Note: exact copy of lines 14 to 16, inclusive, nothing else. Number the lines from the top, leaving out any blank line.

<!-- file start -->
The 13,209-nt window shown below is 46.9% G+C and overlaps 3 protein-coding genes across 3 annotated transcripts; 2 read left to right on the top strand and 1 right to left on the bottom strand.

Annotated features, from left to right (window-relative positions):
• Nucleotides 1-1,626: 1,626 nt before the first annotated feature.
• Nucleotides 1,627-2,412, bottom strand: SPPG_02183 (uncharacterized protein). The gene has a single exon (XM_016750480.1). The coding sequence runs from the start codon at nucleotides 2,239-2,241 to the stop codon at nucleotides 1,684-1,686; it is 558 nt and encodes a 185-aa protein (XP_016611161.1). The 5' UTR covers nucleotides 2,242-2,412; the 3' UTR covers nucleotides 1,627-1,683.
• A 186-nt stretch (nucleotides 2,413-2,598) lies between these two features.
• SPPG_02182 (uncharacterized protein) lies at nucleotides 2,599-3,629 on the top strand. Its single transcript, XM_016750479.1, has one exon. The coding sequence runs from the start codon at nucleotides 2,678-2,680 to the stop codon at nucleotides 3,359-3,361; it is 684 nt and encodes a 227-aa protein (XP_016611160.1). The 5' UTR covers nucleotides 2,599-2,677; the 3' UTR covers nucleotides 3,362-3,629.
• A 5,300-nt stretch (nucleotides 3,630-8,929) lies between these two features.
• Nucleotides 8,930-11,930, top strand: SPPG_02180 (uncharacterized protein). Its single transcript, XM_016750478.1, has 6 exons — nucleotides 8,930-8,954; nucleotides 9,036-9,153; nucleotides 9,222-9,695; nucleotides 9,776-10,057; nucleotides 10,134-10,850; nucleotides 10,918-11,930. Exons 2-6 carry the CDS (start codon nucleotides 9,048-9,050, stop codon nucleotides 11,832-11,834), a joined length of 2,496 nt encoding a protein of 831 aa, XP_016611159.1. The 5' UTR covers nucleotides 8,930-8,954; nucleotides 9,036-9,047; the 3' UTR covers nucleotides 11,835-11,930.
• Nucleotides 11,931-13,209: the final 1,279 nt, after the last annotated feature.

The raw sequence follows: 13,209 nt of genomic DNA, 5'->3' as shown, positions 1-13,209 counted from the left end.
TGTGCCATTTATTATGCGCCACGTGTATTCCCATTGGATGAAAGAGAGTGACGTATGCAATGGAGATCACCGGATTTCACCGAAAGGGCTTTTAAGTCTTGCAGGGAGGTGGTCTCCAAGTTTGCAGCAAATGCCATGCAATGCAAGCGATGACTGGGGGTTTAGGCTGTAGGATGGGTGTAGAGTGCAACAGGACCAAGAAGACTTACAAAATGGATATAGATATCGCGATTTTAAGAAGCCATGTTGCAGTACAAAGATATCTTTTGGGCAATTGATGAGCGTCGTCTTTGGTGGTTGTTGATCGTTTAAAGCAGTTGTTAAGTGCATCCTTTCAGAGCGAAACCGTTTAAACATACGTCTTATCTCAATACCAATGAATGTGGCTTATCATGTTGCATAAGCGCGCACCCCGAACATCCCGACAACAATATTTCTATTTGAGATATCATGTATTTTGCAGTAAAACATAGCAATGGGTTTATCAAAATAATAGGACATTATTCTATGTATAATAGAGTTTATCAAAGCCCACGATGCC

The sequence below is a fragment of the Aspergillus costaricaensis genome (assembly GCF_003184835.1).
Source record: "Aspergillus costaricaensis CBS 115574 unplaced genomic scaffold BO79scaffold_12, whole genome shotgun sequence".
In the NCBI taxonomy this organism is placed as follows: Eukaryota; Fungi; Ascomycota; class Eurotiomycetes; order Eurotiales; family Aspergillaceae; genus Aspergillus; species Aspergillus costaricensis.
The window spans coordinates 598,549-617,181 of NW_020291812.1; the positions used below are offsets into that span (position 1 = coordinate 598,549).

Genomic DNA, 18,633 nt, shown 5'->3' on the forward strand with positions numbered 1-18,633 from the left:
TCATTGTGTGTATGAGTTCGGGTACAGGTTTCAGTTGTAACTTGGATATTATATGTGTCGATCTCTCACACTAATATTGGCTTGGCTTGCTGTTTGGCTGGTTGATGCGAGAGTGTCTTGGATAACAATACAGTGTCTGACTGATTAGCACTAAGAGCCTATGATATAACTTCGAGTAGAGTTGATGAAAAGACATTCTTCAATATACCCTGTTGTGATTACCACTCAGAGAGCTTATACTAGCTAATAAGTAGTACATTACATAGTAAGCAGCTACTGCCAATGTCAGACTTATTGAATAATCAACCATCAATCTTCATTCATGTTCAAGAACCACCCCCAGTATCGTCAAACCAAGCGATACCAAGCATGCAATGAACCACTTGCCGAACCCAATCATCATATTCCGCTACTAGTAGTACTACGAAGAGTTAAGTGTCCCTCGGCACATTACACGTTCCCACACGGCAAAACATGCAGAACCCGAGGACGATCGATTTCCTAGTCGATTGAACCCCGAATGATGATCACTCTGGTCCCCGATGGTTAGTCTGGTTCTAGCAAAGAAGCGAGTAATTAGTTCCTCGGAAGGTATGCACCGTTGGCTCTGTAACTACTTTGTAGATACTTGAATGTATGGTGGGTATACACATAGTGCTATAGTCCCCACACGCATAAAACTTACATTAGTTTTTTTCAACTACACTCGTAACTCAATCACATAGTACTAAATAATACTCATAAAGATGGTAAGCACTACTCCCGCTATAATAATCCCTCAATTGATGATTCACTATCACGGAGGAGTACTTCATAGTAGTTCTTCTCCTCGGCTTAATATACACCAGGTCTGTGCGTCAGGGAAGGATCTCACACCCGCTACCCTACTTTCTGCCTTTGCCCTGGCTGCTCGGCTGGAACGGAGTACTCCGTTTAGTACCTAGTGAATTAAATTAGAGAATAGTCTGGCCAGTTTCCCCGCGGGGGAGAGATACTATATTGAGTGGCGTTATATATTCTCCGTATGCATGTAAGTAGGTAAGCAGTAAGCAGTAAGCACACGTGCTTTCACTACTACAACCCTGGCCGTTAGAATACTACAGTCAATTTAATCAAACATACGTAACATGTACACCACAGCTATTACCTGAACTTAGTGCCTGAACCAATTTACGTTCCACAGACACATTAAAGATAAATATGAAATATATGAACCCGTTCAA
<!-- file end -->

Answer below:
In the NCBI taxonomy this organism is placed as follows: Eukaryota; Fungi; Ascomycota; class Eurotiomycetes; order Eurotiales; family Aspergillaceae; genus Aspergillus; species Aspergillus costaricensis.
The window spans coordinates 598,549-617,181 of NW_020291812.1; the positions used below are offsets into that span (position 1 = coordinate 598,549).

Genomic DNA, 18,633 nt, shown 5'->3' on the forward strand with positions numbered 1-18,633 from the left: